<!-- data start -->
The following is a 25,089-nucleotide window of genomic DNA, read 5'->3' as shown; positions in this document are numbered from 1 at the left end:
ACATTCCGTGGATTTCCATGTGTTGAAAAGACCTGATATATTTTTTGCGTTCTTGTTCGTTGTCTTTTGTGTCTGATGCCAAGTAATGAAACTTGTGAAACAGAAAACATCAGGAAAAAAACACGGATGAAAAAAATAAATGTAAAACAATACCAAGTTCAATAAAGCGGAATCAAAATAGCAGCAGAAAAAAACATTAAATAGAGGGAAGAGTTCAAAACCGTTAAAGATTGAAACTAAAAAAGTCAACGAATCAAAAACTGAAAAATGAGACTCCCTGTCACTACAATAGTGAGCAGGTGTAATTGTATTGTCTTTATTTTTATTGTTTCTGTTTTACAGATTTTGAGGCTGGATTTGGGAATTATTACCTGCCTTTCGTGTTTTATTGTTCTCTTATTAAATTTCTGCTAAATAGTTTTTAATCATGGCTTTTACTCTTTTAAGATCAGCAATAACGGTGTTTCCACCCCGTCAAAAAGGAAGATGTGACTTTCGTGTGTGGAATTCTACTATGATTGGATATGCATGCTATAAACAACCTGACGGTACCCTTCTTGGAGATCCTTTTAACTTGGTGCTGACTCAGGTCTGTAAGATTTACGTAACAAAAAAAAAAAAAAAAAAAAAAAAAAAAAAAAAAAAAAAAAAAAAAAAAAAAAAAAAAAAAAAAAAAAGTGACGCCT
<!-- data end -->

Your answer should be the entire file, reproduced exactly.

The following is a 25,089-nucleotide window of genomic DNA, read 5'->3' as shown; positions in this document are numbered from 1 at the left end:
ACATTCCGTGGATTTCCATGTGTTGAAAAGACCTGATATATTTTTTGCGTTCTTGTTCGTTGTCTTTTGTGTCTGATGCCAAGTAATGAAACTTGTGAAACAGAAAACATCAGGAAAAAAACACGGATGAAAAAAATAAATGTAAAACAATACCAAGTTCAATAAAGCGGAATCAAAATAGCAGCAGAAAAAAACATTAAATAGAGGGAAGAGTTCAAAACCGTTAAAGATTGAAACTAAAAAAGTCAACGAATCAAAAACTGAAAAATGAGACTCCCTGTCACTACAATAGTGAGCAGGTGTAATTGTATTGTCTTTATTTTTATTGTTTCTGTTTTACAGATTTTGAGGCTGGATTTGGGAATTATTACCTGCCTTTCGTGTTTTATTGTTCTCTTATTAAATTTCTGCTAAATAGTTTTTAATCATGGCTTTTACTCTTTTAAGATCAGCAATAACGGTGTTTCCACCCCGTCAAAAAGGAAGATGTGACTTTCGTGTGTGGAATTCTACTATGATTGGATATGCATGCTATAAACAACCTGACGGTACCCTTCTTGGAGATCCTTTTAACTTGGTGCTGACTCAGGTCTGTAAGATTTACGTAACAAAAAAAAAAAAAAAAAAAAAAAAAAAAAAAAAAAAAAAAAAAAAAAAAAAAAAAAAAAAAAAAAAAAGTGACGCCT